John T. Kamm
On January 20, 2012, the National Committee welcomed John T. Kamm, founder and chairman of the Dui Hua Foundation, to a roundtable program to discuss his work promoting human rights in China. He began by saying that he thinks 2012 will be a difficult year in U.S.-China relations due to the confluence of the U.S. elections and the leadership transition in China. Republican candidates and President Obama are taking very tough positions on China, including in the area of human rights. In Mr. Kamm’s view, recent developments in China demonstrate progress as well as regression in human rights. For example, the new criminal procedure law has very positive provisions with respect to women, juveniles, access to lawyers, and more. For the small percentage of people held for political reasons, however, the new statute is a step backward.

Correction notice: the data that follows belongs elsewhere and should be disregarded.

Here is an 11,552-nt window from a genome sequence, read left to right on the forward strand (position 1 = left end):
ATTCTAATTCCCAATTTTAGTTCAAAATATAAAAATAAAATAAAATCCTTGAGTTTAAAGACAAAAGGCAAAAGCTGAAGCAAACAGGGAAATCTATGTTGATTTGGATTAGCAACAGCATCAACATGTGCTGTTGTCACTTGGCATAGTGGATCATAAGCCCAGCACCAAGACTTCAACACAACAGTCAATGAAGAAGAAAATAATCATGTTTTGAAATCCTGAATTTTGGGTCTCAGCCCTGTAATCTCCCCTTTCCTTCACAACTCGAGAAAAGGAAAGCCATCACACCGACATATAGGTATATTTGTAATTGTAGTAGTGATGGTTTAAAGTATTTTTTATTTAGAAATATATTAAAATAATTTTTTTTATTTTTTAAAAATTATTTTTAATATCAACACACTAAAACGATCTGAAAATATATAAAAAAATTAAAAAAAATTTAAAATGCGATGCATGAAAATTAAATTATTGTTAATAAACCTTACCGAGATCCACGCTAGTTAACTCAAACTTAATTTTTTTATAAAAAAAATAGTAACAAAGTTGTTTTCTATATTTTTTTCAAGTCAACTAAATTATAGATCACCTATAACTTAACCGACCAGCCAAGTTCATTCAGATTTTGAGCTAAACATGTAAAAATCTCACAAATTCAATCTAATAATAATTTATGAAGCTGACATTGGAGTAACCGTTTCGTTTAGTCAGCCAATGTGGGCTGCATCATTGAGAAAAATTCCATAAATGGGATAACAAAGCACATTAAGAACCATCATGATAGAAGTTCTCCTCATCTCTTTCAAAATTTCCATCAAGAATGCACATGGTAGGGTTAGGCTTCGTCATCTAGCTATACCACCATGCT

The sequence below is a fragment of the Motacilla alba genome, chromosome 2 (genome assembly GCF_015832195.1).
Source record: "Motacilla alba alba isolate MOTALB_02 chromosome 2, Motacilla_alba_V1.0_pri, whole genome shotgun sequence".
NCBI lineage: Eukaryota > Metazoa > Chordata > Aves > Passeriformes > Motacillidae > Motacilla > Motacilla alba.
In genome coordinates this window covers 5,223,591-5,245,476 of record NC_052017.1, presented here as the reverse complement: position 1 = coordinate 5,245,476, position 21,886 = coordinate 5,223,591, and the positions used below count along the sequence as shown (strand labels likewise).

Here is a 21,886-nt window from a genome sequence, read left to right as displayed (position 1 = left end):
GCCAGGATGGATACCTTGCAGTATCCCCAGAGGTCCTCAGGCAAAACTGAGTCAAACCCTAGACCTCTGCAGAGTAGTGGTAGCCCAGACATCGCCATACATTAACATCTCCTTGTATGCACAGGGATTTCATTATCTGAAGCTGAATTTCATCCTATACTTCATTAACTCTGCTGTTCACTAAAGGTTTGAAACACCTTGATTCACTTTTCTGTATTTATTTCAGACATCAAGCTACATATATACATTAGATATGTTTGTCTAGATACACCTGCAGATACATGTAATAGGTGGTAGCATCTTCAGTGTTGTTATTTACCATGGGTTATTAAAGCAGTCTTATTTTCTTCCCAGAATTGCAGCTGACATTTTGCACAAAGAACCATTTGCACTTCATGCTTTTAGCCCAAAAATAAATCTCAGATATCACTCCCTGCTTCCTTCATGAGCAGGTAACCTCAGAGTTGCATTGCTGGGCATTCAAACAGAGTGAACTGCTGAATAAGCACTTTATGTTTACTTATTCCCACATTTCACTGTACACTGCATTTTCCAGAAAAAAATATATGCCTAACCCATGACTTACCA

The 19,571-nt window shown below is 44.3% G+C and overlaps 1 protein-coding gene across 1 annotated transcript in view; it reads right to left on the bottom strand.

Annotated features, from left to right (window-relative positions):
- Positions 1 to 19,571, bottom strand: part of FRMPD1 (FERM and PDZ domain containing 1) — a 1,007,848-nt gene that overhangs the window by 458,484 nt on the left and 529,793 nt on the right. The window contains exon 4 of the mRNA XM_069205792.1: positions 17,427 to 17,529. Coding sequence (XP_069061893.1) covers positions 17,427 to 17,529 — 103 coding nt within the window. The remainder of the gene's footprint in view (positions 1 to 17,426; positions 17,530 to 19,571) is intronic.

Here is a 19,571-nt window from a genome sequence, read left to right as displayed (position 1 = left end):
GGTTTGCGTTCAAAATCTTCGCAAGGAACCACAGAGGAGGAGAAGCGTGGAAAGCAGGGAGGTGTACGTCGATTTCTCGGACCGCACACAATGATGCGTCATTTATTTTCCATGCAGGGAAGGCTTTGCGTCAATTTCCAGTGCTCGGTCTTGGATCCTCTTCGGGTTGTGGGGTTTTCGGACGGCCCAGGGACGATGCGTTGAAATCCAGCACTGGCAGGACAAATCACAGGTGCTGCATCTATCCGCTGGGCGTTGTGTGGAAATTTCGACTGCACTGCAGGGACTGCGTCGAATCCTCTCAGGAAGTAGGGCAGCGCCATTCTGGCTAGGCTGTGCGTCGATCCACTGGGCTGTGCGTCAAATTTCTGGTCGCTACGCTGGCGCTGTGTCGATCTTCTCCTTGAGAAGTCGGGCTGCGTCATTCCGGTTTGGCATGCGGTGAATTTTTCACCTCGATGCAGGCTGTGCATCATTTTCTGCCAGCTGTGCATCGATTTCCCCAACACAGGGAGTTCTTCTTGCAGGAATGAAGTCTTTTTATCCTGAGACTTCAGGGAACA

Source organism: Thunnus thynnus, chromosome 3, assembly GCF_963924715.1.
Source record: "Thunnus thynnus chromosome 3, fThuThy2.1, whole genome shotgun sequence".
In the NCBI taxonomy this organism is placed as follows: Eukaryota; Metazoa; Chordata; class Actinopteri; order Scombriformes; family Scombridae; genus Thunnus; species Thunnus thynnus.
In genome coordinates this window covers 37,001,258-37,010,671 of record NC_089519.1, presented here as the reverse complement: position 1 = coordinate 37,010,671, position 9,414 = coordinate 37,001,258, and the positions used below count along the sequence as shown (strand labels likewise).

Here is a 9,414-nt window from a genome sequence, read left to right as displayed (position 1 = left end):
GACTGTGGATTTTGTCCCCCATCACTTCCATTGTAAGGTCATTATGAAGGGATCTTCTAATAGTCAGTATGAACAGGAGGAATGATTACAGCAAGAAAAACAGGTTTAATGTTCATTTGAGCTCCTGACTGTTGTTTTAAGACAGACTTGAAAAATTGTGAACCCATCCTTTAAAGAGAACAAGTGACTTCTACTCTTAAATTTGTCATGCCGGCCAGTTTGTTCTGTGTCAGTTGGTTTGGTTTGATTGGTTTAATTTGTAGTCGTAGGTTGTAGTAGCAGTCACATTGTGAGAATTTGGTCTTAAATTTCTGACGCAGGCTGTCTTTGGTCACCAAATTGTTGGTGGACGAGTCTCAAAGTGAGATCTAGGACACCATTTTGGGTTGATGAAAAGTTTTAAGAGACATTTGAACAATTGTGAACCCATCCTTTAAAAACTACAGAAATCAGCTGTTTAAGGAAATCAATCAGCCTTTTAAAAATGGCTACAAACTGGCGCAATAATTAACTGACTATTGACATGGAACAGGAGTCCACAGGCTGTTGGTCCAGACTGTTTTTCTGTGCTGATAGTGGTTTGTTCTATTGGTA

An American businessman and human rights campaigner active in China since 1972, and a former director of the National Committee, Mr. Kamm has won many prizes for his important work, including a MacArthur Fellowship (in 2004) for “designing and implementing an original approach to freeing prisoners of conscience in China.” John Kamm received his B.A. from Princeton University and M.A. from Harvard University. He was the Hong Kong correspondent and representative of the National Council for US-China Trade, and president of the American Chamber of Commerce in Hong Kong in 1990. He managed Occidental Chemical Company’s business in China and other parts of East Asia from 1981 to 1991. Since his first intervention on behalf of a Chinese prisoner in May 1990, Mr. Kamm has made more than 100 trips to China to engage the government in a dialogue on human rights, focusing on the treatment of prisoners and conditions in prisons. For additional biographical information, please click here.
The Dui Hua Foundation encourages transparency, accountability, and the humanitarian treatment of at-risk detainees in China, including political and religious prisoners, juveniles, death row inmates and women in prison.”